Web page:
3 Ways to Change the Aging Conversation
During Senior Center Month in September, we’re highlighting outstanding centers that promote aging well for every person in their communities.
Last fall, I had the opportunity to attend a workshop at the Frameworks Institute centered on reframing the conversation around aging. Eight national aging-focused organizations, including NCOA, partnered to drive a more informed conversation about aging and its implications for our communities, and I was a part of it.
I immediately wanted to take what I had learned back to my center, as I realized that staff, patrons, and the community would benefit from the same information. I overheard conversations in the halls of the center such as “I’m too old for that,” and “you look great … for your age.”
But when I discuss what we do at the senior center, people are often surprised at what is offered and marvel at our active participants. I became aware of the cultural models of different people and practiced addressing them.
Here are three ways that I worked with my center to lay the groundwork for changing the aging conversation.
1. Train your staff
First, I began working with staff around the Reframing Aging research, and I emailed them the Frameworks Academy video series to view. Afterwards, we discussed how we can best communicate with each other, as well as with our patrons. If a patron would comment, “I am too old for that,” staff would ask why? This often led to thought-provoking conversations between staff and patrons who realized that perhaps that activity wasn’t of interest or they would consider it. Staff would reframe their thought, acknowledging how they have built experiences and gaining momentum for the next moment, opportunity, or challenge. It has been a culture change.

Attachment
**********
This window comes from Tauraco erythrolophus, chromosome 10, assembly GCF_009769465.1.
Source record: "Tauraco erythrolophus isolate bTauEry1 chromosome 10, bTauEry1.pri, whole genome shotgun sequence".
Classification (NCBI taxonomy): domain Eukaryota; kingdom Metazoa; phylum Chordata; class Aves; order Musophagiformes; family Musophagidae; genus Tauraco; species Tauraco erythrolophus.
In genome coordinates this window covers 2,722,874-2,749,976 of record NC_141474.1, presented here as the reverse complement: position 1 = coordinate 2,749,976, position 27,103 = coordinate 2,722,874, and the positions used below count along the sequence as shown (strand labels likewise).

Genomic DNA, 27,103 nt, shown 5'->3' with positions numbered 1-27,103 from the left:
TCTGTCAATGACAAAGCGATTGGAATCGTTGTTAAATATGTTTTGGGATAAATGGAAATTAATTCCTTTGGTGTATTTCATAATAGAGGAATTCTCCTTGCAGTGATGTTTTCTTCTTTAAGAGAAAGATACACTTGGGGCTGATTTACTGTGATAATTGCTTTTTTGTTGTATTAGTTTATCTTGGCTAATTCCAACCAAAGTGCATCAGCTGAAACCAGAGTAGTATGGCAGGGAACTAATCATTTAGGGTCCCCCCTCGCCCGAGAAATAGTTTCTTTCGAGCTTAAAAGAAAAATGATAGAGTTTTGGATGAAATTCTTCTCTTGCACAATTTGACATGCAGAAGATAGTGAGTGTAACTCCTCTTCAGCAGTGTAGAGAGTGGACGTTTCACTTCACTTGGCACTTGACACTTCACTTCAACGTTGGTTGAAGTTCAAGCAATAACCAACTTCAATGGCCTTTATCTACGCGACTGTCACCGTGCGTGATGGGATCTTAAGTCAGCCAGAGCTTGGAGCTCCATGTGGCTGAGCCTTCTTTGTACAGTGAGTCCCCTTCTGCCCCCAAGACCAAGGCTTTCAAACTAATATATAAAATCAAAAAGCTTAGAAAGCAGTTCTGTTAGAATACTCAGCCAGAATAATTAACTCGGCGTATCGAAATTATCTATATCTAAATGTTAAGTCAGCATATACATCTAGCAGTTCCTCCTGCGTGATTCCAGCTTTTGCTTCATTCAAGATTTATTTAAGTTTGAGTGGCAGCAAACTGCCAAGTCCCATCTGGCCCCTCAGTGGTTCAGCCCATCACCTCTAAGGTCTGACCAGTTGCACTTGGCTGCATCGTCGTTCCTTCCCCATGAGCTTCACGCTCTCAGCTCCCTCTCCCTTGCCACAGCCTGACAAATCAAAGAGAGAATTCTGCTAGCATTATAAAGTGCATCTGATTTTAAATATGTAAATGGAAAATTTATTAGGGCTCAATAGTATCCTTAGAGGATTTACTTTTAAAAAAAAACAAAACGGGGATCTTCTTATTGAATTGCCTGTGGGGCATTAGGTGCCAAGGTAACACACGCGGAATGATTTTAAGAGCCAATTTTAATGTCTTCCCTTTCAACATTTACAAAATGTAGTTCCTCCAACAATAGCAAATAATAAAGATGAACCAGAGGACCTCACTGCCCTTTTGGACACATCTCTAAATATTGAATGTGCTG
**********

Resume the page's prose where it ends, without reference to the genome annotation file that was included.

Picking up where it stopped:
2. Educate your participants
Secondly, I conducted a Lunch and Learn entitled Reframed Aging for 50 participants. My presentation included misconceptions about age in the media, as well as from themselves. This lead to an engaging conversation with patrons embracing their ages and trying new things. Staff responded by adding an Adventure Series, which includes ziplining, archery, indoor sky diving, etc., in addition to our other program offerings. Our participants continue to build upon their experiences and push outside of their comfort zones.
3. Evaluate the public perception of your center
The third way to change the conversation is to evaluate how your senior center is perceived by the public. The best way to steer that conversation is through social media. Staff reviewed past postings on Facebook and Instagram, as well as on our websites. The challenge for centers is to attract baby boomers, and to do this we need to change our messaging. Baby boomers do not see themselves as “seniors.” Frameworks research states the recommendation to use “older person/people” rather than senior citizen, senior, or elder. We use the term senior citizens to define our funding and our service, and we use people, older adult, or people aged 55+ for the rest of our messaging.
Changing the conversation on aging within your senior centers is not an easy process, but it is completely worthwhile. When staff and patrons work together on a shared vision of building momentum, it creates a culture of “I can” rather than “I can’t.” Senior centers can be places where dreams become realized, people are valued, and experiences are built upon.